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Anupam Dasgupta
Anupam Dasgupta


Four, for life

40ReubenFernandez Evergreen memories: Graves of Reuben Fernandez and Keenan Santos.

Family and friends relieved; accused get life in Keenan-Reuben murder case

  • "They were armed with cricket stumps, bamboo staves and knives. Before we could gather ourselves, they pounced. They had come to kill" - Avinash Solanki, one of the injured

October 20, 2011. Amboli Kitchen and Bar, downtown Andheri. The restaurant's young clientèle was enjoying a regular evening out. Keenan Santos, Avinash Solanki, and brothers Rueben and Benjamin Fernandez were almost regulars there. The lads were accompanied by three women friends—Mehvish Shaikh, Priyanka Fernandes and Shobhita Singh.

“The night was young and we watched the India-England cricket match on the eatery's giant screen and then enjoyed our dinner together,” said Solanki. “It was like any other day. After dinner, Keenan, Rueben, Benjamin and I walked to the paan shop, a few yards away from the eatery's main entrance.”

It was then that a group of armed men attacked the boys. Keenan and Rueben were stabbed, and eventually died. During the attack, bystanders refused to help the boys. “Only one of the waiters came out in our aid,” Solanki said. “He risked his life after we raised a hue and cry.”

It later came out that the boys were attacked for defending their lady friends. The revelation prompted widespread anger countrywide. When Solanki went to court, the families of Reuben and Keenan united and backed him. On May 5, special women's court judge Vrushali Joshi gave the life sentence to the four prime accused—Jitendra Rana, Sunil Bodh, Satish Dulhaj and Dipak Tival. All four hail from lower middle-class families and Rana used to run a barber shop near the eatery.

The verdict has given some closure to Solanki and the families. “After the incident, my life had come to a virtual standstill,” said Solanki. “I was shaken immeasurably and lost interest in almost everything. I could not accept what had befallen me and it stung me all the while that I had to lose two close friends and was losing my life to boot.” Benjamin, too, had a tough time coping with his brother's death. “God punishes the guilty and He always does,” said Benjamin. “The verdict is God's own way of delivering what was due.”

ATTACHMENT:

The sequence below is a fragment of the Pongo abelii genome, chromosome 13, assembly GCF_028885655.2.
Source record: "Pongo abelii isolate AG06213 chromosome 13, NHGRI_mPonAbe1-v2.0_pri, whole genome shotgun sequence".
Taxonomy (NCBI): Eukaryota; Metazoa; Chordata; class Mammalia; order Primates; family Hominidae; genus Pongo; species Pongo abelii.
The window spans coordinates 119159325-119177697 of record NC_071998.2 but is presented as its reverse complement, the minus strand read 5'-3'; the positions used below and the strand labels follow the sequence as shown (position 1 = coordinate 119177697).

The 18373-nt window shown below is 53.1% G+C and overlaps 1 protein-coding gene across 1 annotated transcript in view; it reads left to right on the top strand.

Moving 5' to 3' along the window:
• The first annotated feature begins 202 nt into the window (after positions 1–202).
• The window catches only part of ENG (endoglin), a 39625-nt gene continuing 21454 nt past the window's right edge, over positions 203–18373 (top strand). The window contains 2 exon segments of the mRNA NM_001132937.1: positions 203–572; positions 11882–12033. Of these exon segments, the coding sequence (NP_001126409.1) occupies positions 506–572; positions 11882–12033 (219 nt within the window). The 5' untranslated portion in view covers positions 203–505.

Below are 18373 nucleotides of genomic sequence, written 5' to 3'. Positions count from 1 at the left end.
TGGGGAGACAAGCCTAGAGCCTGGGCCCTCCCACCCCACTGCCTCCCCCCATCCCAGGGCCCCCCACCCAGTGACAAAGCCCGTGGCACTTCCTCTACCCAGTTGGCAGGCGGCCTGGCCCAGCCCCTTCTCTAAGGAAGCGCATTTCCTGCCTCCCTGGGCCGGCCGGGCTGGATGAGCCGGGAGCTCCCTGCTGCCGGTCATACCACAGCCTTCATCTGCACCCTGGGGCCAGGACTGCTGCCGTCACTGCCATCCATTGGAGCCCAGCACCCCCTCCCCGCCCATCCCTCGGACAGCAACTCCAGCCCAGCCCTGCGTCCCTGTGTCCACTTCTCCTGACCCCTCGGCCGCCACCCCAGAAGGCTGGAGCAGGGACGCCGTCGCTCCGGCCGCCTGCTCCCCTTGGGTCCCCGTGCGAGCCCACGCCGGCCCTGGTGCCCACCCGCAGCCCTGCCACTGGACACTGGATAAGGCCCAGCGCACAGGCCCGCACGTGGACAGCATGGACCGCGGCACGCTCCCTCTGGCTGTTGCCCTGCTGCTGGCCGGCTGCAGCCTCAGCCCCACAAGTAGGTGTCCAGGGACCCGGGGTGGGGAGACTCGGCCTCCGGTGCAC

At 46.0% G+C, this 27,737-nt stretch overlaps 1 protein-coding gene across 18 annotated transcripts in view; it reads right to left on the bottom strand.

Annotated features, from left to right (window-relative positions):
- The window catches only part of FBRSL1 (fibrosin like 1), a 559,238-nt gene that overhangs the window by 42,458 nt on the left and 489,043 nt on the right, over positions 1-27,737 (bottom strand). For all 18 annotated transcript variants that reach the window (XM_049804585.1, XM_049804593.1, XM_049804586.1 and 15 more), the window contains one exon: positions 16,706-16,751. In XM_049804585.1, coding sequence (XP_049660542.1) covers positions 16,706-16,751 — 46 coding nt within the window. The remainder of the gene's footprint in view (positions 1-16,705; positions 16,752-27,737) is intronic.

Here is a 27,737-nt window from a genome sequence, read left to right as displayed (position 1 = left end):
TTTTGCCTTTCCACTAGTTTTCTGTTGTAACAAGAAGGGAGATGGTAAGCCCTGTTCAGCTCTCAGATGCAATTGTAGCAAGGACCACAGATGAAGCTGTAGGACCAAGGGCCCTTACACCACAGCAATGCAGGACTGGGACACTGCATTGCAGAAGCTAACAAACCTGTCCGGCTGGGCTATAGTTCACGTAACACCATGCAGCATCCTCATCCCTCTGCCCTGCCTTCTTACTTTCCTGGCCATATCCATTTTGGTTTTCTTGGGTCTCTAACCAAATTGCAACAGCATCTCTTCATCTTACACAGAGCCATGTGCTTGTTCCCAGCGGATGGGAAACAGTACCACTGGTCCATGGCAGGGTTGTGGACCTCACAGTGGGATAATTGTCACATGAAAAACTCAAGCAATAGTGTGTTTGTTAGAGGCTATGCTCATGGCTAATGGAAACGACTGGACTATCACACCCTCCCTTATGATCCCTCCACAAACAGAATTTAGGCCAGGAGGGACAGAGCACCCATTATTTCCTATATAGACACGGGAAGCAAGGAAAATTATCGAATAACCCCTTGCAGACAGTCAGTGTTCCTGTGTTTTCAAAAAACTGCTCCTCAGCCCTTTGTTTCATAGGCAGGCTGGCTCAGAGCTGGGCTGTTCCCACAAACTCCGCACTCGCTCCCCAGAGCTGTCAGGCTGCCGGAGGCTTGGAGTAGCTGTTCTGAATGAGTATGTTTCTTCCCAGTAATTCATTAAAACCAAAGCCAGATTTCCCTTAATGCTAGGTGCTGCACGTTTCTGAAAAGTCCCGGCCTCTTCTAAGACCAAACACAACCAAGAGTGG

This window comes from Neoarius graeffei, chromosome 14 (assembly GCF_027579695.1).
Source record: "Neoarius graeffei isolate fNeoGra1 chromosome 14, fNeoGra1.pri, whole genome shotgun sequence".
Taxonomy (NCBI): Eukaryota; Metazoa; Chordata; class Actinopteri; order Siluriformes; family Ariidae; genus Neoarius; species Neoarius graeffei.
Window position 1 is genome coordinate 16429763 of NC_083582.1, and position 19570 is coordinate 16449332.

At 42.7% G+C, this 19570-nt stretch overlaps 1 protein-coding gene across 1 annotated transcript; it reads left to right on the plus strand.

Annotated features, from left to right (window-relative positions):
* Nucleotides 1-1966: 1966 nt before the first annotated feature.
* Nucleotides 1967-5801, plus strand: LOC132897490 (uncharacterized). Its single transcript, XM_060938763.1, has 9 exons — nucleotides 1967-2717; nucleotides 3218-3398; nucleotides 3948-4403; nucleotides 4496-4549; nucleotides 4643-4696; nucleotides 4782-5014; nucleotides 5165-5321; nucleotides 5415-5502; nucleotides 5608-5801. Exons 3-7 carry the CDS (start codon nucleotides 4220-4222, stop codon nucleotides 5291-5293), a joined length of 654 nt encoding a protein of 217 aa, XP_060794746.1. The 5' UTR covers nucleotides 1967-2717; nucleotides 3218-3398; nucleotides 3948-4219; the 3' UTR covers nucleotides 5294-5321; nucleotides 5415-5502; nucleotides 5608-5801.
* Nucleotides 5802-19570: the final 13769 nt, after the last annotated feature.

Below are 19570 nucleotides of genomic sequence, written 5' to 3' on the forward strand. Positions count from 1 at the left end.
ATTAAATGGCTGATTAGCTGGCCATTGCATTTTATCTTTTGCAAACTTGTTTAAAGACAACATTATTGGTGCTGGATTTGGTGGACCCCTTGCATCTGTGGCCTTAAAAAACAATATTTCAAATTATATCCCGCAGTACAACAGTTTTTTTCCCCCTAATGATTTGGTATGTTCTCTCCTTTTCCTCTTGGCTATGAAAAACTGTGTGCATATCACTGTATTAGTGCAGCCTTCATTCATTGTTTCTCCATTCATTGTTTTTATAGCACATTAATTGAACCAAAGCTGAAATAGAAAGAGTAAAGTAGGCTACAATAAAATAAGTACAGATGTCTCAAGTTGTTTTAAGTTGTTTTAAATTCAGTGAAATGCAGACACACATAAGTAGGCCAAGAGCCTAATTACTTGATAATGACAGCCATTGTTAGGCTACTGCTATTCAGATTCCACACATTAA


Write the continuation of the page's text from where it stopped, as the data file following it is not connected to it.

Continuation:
Though Solanki has put the past behind him and now runs an export-import business, some images refuse to go away. He chokes up when he remembers how he stuffed back Keenan's intestines which had spilled out through a cut. “I pushed it all back and ensured he was rushed to Kokilaben Dhirubhai Ambani Hospital, where he died later,” he said.

As the main complainant, Solanki was constantly in touch with the Mumbai Police and played a key role in helping them bag the culprits. “Dnyanesh Devade, the investigation officer, did a commendable job. Without him the case would not have been taken to its logical end,” said Solanki.

On that fateful night, Mehvish had come running to the boys saying four guys had tried to molest her, after catcalling her. The other two girls, too, had suffered the same. “We accosted the foursome and I slapped Rana for misbehaving,” Solanki said. “They were taken aback, as they thought the women were on their own. They walked off, but shouted, 'Jaan se maar dalunga [We'll kill you]'. We thought it was all over and the guys would not come back.”

41AvinashSolanki Avinash Solanki

The foursome returned with around 15 of their friends and set on the boys. “They were armed with cricket stumps, bamboo staves and knives,” said Solanki. “Before we could gather ourselves, they pounced on us. They had come to kill. They pushed Keenan and Rueben to the ground and thrashed them. Benjamin and I tried to intervene and cried out for help. We tried calling the police helpline number, but the line was continuously engaged. We tried to fight back. I picked up shards of glass from the ground and threw it at them. But, we were outnumbered.”

Although people gathered around, nobody came forward to help the girls and the beleaguered boys.

“A dastardly case of this magnitude should ideally have been fast-tracked. It should not have taken so long for the law of land to take its course,” said Valerian Santos, Keenan's father. Ujjwal Nikam, the prosecution lawyer, said, “The accused got what they deserved. The verdict is apposite and will deter criminally motivated behaviour vis-a-vis women in society.”

Valerian said the family's fight for justice had been an uphill struggle all this while. “But I should thank the Mumbai Police and its capable officers who ensured the thugs were brought to book, investigated for their crime and convicted,” he said. Also, the prosecution argued strongly demanding stringent and exemplary punishment for the accused.”

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